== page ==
So now you do know you have all the answers, meditate. Whatever it is you are doing, live in that moment. If you ask yourself the questions you want to know about, the answers will come. Maybe not immediately, but they will come.
In his book, The Power of the Subconscious Mind, psychoanalyst, Dr Joseph Murphy, describe various methods of resolving life’s problems by contemplating them and visually imagining your preferred outcome. Dr Murphy calls this “infinite intelligence” and says we all have the ability to tap into and train our subconscious mind.
You can create your own future by conditioning your thoughts to what you want from life.
Connecting with your inner wisdom
Meditation is a life choice. Even though we all meditate naturally at various intervals throughout the day, learning how to meditate properly will bring more benefits, especially if your focus is to improve your life. So how can you connect with your inner wisdom?
First of all, address a particular aspect of your life you would like to change. This may be a question you have about a job, a relationship, how you can make more money, maybe even something as simple as what book you should read next.
Once you have decided, take a moment to still your mind. When you still your mind, you can hear the answer to your question.
Many people actually find it easier to still their mind when engaged in a familiar activity that does not require any thinking such as washing the dishes, ironing or cleaning the house – although hoovering is not recommend – ideally you want quiet.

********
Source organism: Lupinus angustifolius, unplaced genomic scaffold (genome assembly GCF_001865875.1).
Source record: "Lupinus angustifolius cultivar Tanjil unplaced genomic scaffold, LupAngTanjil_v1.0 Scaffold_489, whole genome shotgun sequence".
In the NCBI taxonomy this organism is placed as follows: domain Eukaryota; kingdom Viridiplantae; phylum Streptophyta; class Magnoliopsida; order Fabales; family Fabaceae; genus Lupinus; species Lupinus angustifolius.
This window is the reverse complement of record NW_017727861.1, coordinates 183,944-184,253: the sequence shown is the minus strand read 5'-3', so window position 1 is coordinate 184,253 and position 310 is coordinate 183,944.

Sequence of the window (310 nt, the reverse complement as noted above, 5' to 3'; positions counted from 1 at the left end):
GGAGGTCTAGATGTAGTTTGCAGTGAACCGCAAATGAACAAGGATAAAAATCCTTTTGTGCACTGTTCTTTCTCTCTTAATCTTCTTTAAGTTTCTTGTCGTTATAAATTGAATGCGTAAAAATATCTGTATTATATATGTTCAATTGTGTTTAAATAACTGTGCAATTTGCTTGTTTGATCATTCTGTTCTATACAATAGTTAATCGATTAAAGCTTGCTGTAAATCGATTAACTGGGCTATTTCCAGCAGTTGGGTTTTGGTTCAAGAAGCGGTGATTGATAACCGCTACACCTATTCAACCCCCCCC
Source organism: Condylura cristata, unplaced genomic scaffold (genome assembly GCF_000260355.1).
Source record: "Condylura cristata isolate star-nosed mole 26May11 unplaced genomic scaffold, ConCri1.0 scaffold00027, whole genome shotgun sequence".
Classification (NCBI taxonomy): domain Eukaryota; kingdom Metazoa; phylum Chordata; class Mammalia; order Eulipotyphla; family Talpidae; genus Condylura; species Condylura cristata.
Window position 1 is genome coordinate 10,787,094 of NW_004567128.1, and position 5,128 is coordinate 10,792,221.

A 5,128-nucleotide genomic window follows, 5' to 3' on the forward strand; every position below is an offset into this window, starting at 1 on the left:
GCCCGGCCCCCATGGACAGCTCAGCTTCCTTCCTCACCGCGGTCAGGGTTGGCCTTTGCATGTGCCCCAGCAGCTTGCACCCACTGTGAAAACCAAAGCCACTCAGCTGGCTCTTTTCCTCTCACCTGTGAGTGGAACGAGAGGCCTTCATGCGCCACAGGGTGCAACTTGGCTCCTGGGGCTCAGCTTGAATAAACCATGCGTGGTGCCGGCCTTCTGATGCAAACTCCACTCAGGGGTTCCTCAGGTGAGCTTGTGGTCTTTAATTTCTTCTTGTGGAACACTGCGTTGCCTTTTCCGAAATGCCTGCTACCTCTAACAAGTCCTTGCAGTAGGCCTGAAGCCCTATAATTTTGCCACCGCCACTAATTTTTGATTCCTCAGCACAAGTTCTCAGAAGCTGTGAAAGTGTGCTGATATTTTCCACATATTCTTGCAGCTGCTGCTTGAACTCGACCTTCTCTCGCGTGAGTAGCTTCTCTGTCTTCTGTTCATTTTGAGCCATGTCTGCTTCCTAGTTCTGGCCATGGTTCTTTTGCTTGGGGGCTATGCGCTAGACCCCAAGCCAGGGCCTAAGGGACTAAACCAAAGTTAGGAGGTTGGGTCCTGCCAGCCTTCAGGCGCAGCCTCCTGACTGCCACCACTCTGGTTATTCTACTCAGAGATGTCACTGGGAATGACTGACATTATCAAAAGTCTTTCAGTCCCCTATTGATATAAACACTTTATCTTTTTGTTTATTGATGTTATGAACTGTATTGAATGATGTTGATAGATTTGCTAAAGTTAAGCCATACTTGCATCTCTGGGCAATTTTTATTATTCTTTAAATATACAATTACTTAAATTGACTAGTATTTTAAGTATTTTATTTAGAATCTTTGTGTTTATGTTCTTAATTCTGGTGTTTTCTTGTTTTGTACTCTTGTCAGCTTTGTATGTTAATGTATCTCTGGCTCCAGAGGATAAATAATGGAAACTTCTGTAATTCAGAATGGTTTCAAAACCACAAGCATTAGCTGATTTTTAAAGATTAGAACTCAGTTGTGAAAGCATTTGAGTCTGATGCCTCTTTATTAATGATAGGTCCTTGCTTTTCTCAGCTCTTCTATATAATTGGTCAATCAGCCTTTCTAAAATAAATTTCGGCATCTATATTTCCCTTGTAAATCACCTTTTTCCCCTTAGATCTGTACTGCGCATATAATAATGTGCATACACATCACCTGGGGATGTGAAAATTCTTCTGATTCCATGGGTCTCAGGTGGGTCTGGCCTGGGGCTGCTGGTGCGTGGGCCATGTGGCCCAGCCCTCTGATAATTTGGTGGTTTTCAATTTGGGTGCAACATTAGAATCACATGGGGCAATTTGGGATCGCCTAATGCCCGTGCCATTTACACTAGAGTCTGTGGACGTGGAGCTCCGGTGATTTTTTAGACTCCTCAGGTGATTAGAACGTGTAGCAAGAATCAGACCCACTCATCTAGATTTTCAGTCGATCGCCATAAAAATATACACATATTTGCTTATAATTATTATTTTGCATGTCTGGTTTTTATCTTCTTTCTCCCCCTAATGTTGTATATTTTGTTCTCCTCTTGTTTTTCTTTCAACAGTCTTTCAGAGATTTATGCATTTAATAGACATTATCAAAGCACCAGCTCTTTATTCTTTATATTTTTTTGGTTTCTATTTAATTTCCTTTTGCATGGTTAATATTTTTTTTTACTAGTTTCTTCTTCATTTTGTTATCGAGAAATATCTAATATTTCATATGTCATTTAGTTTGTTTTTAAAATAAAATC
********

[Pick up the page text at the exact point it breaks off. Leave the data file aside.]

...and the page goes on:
Trying to mediate on the other hand can cause frustrations and your mind will be gripped with anxiety that you can’t empty your mind. When you sense you are in a relaxed state of mind, ask your question. Don’t expect the answer to come immediately, but now you have put your question out there, now it will come.
If you are open to receiving you will recognise the answer so look for signs. The answer may come as a thought, which are the easiest signs to perceive, but they may come to you as an event, what somebody says, something you see walking down the street, or, as often is the case, you stumble across the information randomly in a book or browsing the internet.
But when the answer comes you will instinctively know it is right, because the answer is within you and thus will resonate.
You can learn more about meditation and the power of the mind in my book Journey’s to Ancient Worlds: What Modern Man Can Learn From Ancient Civilisations